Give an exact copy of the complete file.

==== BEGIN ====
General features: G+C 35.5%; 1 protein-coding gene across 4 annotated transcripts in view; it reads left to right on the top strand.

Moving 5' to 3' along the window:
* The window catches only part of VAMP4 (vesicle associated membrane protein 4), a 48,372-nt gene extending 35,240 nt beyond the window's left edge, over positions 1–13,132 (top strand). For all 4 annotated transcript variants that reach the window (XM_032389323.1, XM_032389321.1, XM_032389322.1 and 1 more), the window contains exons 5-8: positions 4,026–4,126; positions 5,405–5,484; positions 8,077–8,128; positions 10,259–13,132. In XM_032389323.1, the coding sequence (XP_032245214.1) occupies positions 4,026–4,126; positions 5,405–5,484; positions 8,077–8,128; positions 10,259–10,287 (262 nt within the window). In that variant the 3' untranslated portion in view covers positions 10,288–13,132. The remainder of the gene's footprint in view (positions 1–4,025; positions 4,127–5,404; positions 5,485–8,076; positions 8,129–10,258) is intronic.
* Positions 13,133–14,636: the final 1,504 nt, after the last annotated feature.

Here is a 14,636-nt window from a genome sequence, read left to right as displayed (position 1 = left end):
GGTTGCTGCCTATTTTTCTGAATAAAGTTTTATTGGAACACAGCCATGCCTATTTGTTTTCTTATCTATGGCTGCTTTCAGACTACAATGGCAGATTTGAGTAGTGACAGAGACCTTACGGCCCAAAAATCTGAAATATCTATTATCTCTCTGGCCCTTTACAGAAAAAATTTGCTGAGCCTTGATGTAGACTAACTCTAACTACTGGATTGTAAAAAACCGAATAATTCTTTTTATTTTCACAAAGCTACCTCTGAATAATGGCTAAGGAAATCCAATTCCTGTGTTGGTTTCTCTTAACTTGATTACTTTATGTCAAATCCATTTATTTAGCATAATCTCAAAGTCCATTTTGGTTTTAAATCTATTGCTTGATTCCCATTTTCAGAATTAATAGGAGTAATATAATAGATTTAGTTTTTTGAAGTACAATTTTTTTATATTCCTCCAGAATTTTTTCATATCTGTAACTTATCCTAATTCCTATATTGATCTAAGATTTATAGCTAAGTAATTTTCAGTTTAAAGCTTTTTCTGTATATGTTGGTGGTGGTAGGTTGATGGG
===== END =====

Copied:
General features: G+C 35.5%; 1 protein-coding gene across 4 annotated transcripts in view; it reads left to right on the top strand.

Moving 5' to 3' along the window:
* The window catches only part of VAMP4 (vesicle associated membrane protein 4), a 48,372-nt gene extending 35,240 nt beyond the window's left edge, over positions 1–13,132 (top strand). For all 4 annotated transcript variants that reach the window (XM_032389323.1, XM_032389321.1, XM_032389322.1 and 1 more), the window contains exons 5-8: positions 4,026–4,126; positions 5,405–5,484; positions 8,077–8,128; positions 10,259–13,132. In XM_032389323.1, the coding sequence (XP_032245214.1) occupies positions 4,026–4,126; positions 5,405–5,484; positions 8,077–8,128; positions 10,259–10,287 (262 nt within the window). In that variant the 3' untranslated portion in view covers positions 10,288–13,132. The remainder of the gene's footprint in view (positions 1–4,025; positions 4,127–5,404; positions 5,485–8,076; positions 8,129–10,258) is intronic.
* Positions 13,133–14,636: the final 1,504 nt, after the last annotated feature.

Here is a 14,636-nt window from a genome sequence, read left to right as displayed (position 1 = left end):
GGTTGCTGCCTATTTTTCTGAATAAAGTTTTATTGGAACACAGCCATGCCTATTTGTTTTCTTATCTATGGCTGCTTTCAGACTACAATGGCAGATTTGAGTAGTGACAGAGACCTTACGGCCCAAAAATCTGAAATATCTATTATCTCTCTGGCCCTTTACAGAAAAAATTTGCTGAGCCTTGATGTAGACTAACTCTAACTACTGGATTGTAAAAAACCGAATAATTCTTTTTATTTTCACAAAGCTACCTCTGAATAATGGCTAAGGAAATCCAATTCCTGTGTTGGTTTCTCTTAACTTGATTACTTTATGTCAAATCCATTTATTTAGCATAATCTCAAAGTCCATTTTGGTTTTAAATCTATTGCTTGATTCCCATTTTCAGAATTAATAGGAGTAATATAATAGATTTAGTTTTTTGAAGTACAATTTTTTTATATTCCTCCAGAATTTTTTCATATCTGTAACTTATCCTAATTCCTATATTGATCTAAGATTTATAGCTAAGTAATTTTCAGTTTAAAGCTTTTTCTGTATATGTTGGTGGTGGTAGGTTGATGGG